When I was at Zarah's last week-end (why have I not written about my fabulous Week-end at Zarah's one day this week instead of the endless, grating whinge-fest? Why, I don't know, it's a perfectly valid question) we enjoyed a wide variety of Songza playlists while cooking, eating, cleaning up the kitchen or getting ready to go out. Okay, it's probably slightly inaccurate to say we enjoyed a WIDE variety of playlists. We figured out in short order that if we were presented with any option containing the word "Mom", (Mom-friendly pop hits! Classic hits for Moms! Mom's hanging-out music!) we should just take it. Apparently, as far as Songza goes, we are eminently predictable and mainstream and Mommish.
We picked something with a Joni Mitchell theme at one point, and this song came on. Without thinking, I said "I love this song." Which I do. But I didn't know it was a James Taylor song. I heard it in my head sung by a sweet, high female voice - no idea whose. Later that night in bed, I tried for an hour to find that version on iTunes, fruitlessly, and now I have three or four versions of it and they're all nice, but none is exactly RIGHT, and it's vexatious.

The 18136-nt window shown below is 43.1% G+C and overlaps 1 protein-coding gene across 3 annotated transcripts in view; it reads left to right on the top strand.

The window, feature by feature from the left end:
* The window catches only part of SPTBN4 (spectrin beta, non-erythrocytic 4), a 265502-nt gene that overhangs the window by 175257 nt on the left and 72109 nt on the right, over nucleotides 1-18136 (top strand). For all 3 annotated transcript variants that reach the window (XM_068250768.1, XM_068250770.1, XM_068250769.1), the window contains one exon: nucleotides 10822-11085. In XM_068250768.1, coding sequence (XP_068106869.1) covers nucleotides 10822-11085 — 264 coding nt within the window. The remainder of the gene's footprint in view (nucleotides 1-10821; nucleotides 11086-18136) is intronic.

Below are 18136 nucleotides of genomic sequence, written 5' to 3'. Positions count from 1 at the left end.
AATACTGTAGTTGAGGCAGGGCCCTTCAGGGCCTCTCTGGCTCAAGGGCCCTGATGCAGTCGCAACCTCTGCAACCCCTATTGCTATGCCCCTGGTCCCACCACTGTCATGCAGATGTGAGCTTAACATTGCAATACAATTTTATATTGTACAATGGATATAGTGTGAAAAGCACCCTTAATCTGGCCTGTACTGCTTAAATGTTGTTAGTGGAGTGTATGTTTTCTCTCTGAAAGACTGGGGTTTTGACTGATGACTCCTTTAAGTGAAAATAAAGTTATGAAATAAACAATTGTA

Then I remembered this guy in university telling me that Taylor had written this song after some friends of his had bought his wife a plane ticket to see one of his concerts and the plane had crashed and she had DIED. I mean, Jesus, right? And, well, the lyrics: "Just yesterday morning they let me know you were gone/ Susanne, the plans they made put an end to you", and "Sweet dreams and flying machines in pieces on the ground". Plus, I was nineteen and highly credulous.
Thing is, it's a load of crap. A fairly widely-disseminated load of crap, because it's mentioned on Wikipedia. The actual story, that a friend had committed suicide but the news was initially kept from Taylor, is arguably equally as sad, if less Hollywood. The other night when I mentioned the first anecdote at a dinner party, my friend's husband immediately said "that has 'urban legend' written all over it". But like I said, young, unskeptical, and there was no internet back then. And the thing is, I don't even know if the guy who told it to me actually thought it was true or if it was a line (he did kind of segue into "oh, you look so sad, let me hug you after I remove these incredibly heavy and cumbersome pants").
I'd like to think I've become a bit more discerning in the intervening years. I hardly ever give money away to strangers with sob stories any more. Eve still gets me every April Fool's Day, though. I guess that's okay.
Now I'm going to see if there's a playlist for Moms Doing an Excel Assignment, or Music to Accompany Your Laptop Flying Through the Air.